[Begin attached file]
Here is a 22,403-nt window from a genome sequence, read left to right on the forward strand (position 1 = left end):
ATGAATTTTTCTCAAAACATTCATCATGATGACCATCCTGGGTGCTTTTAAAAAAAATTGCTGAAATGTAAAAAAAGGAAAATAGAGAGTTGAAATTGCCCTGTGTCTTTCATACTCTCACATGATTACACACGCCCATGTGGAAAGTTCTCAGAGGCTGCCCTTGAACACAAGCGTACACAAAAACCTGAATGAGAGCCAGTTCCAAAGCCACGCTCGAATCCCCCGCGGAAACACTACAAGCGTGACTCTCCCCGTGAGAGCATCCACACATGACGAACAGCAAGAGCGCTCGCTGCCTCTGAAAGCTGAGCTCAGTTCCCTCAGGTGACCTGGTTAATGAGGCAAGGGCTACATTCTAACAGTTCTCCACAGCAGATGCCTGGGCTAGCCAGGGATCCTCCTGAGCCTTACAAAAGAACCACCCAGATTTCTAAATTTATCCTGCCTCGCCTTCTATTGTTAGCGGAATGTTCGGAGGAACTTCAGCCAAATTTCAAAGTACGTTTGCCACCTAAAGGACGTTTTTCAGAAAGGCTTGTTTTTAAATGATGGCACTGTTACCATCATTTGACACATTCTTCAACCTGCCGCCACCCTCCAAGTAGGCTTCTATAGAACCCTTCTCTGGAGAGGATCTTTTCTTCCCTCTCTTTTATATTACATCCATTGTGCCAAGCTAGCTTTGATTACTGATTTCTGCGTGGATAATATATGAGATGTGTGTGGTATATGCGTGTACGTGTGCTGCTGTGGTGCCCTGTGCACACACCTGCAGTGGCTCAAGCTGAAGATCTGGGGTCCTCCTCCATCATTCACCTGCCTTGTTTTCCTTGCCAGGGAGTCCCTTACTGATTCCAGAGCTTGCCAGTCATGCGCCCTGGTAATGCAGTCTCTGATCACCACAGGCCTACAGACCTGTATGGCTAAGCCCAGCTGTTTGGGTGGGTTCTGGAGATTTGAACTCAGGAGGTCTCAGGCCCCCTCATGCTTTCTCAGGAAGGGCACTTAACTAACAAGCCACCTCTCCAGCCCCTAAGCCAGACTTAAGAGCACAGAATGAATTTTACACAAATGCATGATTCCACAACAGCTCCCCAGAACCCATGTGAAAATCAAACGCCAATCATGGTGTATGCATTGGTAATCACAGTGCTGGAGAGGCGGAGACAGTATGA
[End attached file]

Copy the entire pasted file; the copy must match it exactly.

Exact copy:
Here is a 22,403-nt window from a genome sequence, read left to right on the forward strand (position 1 = left end):
ATGAATTTTTCTCAAAACATTCATCATGATGACCATCCTGGGTGCTTTTAAAAAAAATTGCTGAAATGTAAAAAAAGGAAAATAGAGAGTTGAAATTGCCCTGTGTCTTTCATACTCTCACATGATTACACACGCCCATGTGGAAAGTTCTCAGAGGCTGCCCTTGAACACAAGCGTACACAAAAACCTGAATGAGAGCCAGTTCCAAAGCCACGCTCGAATCCCCCGCGGAAACACTACAAGCGTGACTCTCCCCGTGAGAGCATCCACACATGACGAACAGCAAGAGCGCTCGCTGCCTCTGAAAGCTGAGCTCAGTTCCCTCAGGTGACCTGGTTAATGAGGCAAGGGCTACATTCTAACAGTTCTCCACAGCAGATGCCTGGGCTAGCCAGGGATCCTCCTGAGCCTTACAAAAGAACCACCCAGATTTCTAAATTTATCCTGCCTCGCCTTCTATTGTTAGCGGAATGTTCGGAGGAACTTCAGCCAAATTTCAAAGTACGTTTGCCACCTAAAGGACGTTTTTCAGAAAGGCTTGTTTTTAAATGATGGCACTGTTACCATCATTTGACACATTCTTCAACCTGCCGCCACCCTCCAAGTAGGCTTCTATAGAACCCTTCTCTGGAGAGGATCTTTTCTTCCCTCTCTTTTATATTACATCCATTGTGCCAAGCTAGCTTTGATTACTGATTTCTGCGTGGATAATATATGAGATGTGTGTGGTATATGCGTGTACGTGTGCTGCTGTGGTGCCCTGTGCACACACCTGCAGTGGCTCAAGCTGAAGATCTGGGGTCCTCCTCCATCATTCACCTGCCTTGTTTTCCTTGCCAGGGAGTCCCTTACTGATTCCAGAGCTTGCCAGTCATGCGCCCTGGTAATGCAGTCTCTGATCACCACAGGCCTACAGACCTGTATGGCTAAGCCCAGCTGTTTGGGTGGGTTCTGGAGATTTGAACTCAGGAGGTCTCAGGCCCCCTCATGCTTTCTCAGGAAGGGCACTTAACTAACAAGCCACCTCTCCAGCCCCTAAGCCAGACTTAAGAGCACAGAATGAATTTTACACAAATGCATGATTCCACAACAGCTCCCCAGAACCCATGTGAAAATCAAACGCCAATCATGGTGTATGCATTGGTAATCACAGTGCTGGAGAGGCGGAGACAGTATGA